The UAW Hits the Streets

The UAW Hits the Streets

Bob King, the new UAW president, has dusted off the union and renewed its activist traditions.


Almost a half-century ago, hoping to prod a young president who meant well but kept missing the mark when it came to implementing bold economic and civil rights initiatives, United Auto Workers president Walter Reuther aligned the most muscular labor organization in the land behind an audacious call by veteran trade unionist A. Philip Randolph and young civil rights leader Martin Luther King Jr. for a "March on Washington for Jobs and Freedom." Reuther’s personal commitment provided resources, a national network of supporters and help opening doors at the Capitol and the White House. While much of Big Labor resisted the sit-ins, marches and mass protests that would define the 1960s as a period when politics was not just in the voting booths but in the streets, the UAW was in touch with the civil rights and antiwar movements of the moment.

Reuther is long gone and the UAW, battered by decades of free trade policies and flawed federal economic agendas, is down to 390,000 members, barely a quarter of its peak size in the 1970s. And while pretenders like Glenn Beck pervert the memory of that 1963 March on Washington and the campaigns that followed it, genuine heirs to the activist movements with which the union allied struggle to move economic, social and foreign policy debates in a progressive direction.

Enter Bob King. The new UAW president has dusted off the still-substantial union and renewed its activist tradition by building coalitions—in late August, the UAW joined the BlueGreen Alliance of labor unions and major environmental organizations in pursuit of good jobs, a clean environment and a green economy—and supporting mass-movement projects like the August 28 Jobs, Justice and Peace march in Detroit. King’s election in June signaled a Reuther turn for the union, with the new president declaring, "Our mission is social justice…. We have the resources that we have to share, to fight for, to be part of a much broader struggle [of] workers inside our facilities and outside, inside the UAW and outside. The only way we can have social justice for our membership is to fight for social justice for everybody in society."

That’s not just rhetoric for King, who comes out of historically militant UAW Local 600 in the Detroit area, where he practiced international solidarity in the 1980s by organizing opposition to Reagan administration policies in Latin America—King still attends annual protests to close the former School of the Americas in Fort Benning, Georgia—and South Africa’s apartheid regime. (I met King in the early 1990s, when a recently released Nelson Mandela toured a Local 600 plant to thank UAW members for their support of the freedom struggle.)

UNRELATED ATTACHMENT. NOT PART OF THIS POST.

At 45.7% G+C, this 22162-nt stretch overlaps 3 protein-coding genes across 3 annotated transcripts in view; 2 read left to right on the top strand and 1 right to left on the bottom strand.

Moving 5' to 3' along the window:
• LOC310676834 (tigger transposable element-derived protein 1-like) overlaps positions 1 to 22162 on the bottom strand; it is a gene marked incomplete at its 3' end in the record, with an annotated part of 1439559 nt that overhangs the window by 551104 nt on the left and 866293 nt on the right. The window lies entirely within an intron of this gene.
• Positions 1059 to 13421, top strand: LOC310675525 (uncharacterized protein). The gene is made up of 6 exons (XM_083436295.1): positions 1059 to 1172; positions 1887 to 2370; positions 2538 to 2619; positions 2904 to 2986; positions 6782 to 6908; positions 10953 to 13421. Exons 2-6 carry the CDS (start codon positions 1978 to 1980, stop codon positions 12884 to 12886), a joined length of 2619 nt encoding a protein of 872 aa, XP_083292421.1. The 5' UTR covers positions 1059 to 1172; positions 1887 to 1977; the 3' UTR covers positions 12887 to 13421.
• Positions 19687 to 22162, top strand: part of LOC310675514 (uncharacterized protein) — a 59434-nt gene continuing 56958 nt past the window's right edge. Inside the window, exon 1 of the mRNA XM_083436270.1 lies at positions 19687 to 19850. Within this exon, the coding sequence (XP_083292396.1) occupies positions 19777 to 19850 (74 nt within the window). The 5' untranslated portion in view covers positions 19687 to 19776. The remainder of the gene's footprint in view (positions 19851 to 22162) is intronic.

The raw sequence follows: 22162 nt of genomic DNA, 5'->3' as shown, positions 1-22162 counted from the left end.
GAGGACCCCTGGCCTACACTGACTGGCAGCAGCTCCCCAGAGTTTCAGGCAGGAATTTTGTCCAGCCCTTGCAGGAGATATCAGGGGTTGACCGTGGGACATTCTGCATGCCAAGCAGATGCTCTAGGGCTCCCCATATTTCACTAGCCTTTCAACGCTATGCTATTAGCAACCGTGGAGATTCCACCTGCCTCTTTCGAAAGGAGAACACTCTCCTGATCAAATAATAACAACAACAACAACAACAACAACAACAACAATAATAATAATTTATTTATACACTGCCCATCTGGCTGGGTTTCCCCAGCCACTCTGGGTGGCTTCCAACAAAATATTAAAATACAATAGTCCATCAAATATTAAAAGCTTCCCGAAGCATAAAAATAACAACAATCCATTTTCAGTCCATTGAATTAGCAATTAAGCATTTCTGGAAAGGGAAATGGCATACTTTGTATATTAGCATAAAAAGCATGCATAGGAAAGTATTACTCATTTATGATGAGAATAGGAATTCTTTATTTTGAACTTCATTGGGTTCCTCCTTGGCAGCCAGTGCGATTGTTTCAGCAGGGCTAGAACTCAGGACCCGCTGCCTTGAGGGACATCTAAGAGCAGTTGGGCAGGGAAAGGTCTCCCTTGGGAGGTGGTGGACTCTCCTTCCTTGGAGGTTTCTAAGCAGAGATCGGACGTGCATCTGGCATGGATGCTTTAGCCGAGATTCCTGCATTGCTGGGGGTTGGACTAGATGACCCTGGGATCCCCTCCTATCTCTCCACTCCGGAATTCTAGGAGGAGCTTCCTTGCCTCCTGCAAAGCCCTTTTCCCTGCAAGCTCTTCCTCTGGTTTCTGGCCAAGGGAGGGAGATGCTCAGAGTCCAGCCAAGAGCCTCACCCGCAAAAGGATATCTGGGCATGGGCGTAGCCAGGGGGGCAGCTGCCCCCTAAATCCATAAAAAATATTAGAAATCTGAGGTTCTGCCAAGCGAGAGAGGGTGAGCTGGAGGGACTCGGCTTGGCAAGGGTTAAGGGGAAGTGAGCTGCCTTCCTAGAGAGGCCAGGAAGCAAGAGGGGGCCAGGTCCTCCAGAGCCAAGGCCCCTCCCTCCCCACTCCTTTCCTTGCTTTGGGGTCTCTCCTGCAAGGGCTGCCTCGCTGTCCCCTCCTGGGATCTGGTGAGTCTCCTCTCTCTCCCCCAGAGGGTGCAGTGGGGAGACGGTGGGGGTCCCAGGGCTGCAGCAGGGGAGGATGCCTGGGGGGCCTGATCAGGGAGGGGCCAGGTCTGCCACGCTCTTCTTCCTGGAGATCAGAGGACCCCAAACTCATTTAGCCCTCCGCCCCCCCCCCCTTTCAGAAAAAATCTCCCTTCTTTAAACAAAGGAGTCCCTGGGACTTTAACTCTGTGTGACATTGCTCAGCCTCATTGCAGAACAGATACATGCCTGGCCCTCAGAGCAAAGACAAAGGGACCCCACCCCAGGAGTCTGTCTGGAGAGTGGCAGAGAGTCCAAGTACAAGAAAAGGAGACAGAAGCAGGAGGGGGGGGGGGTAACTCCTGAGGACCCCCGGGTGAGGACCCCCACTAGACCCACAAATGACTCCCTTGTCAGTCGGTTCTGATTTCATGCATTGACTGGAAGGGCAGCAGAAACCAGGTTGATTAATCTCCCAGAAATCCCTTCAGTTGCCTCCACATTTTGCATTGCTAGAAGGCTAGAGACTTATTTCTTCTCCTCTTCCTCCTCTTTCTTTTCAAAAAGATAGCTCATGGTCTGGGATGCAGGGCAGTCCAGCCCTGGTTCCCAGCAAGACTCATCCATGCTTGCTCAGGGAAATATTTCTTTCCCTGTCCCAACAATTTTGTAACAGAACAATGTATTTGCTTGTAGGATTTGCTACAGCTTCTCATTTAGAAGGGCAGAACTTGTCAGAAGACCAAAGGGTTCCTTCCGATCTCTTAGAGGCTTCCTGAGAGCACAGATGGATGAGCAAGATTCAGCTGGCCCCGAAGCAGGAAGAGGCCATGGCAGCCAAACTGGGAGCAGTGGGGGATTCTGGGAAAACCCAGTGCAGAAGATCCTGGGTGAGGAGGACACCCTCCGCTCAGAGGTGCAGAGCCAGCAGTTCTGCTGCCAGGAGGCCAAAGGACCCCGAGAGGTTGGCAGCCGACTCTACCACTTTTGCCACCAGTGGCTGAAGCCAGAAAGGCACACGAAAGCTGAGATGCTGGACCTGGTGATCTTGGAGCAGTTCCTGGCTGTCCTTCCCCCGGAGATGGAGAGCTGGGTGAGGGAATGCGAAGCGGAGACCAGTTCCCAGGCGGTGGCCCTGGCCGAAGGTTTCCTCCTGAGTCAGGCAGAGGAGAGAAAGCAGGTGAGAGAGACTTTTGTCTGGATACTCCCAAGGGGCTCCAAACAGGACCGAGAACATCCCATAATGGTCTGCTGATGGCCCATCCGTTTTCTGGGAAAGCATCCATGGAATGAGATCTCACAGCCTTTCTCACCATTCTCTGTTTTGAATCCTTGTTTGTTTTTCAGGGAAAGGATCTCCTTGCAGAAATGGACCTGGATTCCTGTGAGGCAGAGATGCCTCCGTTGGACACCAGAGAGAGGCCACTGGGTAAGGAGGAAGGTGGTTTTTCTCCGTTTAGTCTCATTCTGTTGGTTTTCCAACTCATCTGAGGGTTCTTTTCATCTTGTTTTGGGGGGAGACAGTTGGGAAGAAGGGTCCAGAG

King has an ambitious agenda for the UAW; it includes organizing US manufacturing plants operated by foreign firms such as Toyota and restoring pay and benefits lost when the UAW agreed to cuts as GM and Chrysler were sputtering. The union leader took hits for negotiating givebacks and a loosening of work rules at Ford, and he is still criticized for talking about "partnerships" with the Big Three. But King answers that the challenge of saving basic industries requires building broad coalitions for workplace fairness and fair trade policies designed "so that corporations [cannot] use low wages, poor working conditions and repression of unions to their competitive advantage."

King is taking the UAW back to the streets. Days after his election, he and the Rev. Jesse Jackson announced a campaign to: "1. Rebuild America by enacting industrial and trade policies that will create jobs, encourage manufacturing in America and put workers first. 2. Enforce the law regarding workers’ rights, civil rights, industrial regulation, and creation of fair and just educational, economic, and health policies. 3. End the ongoing wars in the Middle East and redirect the war budget to rebuilding America."

The campaign, which has attracted support from labor, civil rights, religious and political leaders, debuted with the August 28 commemoration in Detroit of the 1963 Walk to Freedom, where a crowd of 125,000 heard Dr. King’s first recitation of his "I Have a Dream" speech. It was a perfect counterpoint to Beck’s attempt, the same day, to claim a piece of the civil rights legacy; and Jackson, who this summer marked the fiftieth anniversary of his first sit-down protest, has thrown himself into the project. Frustrated, like many progressives, with the failure of a Democratic administration and Congress to move as aggressively as needed, the Rainbow/PUSH Coalition leader has been looking for ways to combine electoral and street-protest politics as a populist counter to the Tea Party movement, arguing that "Marching is not incidental to progress. Marching matters. Marching inspires."

Jackson and Bob King plan to keep marching and rallying. Jackson will headline the Fighting Bob Fest, on September 11, the annual gathering in Wisconsin named for former Senator Robert La Follette, which draws as many as 10,000 activists. It’s part of a busy schedule of building momentum for the October 2 March on Washington, which has rallied the UAW and other major unions, as well as civil rights groups like the NAACP and the National Council of La Raza, behind a call to "demand the change you voted for." Echoing Jackson—and Walter Reuther—King says, "If you don’t keep marching, you start losing. We will march until we win."

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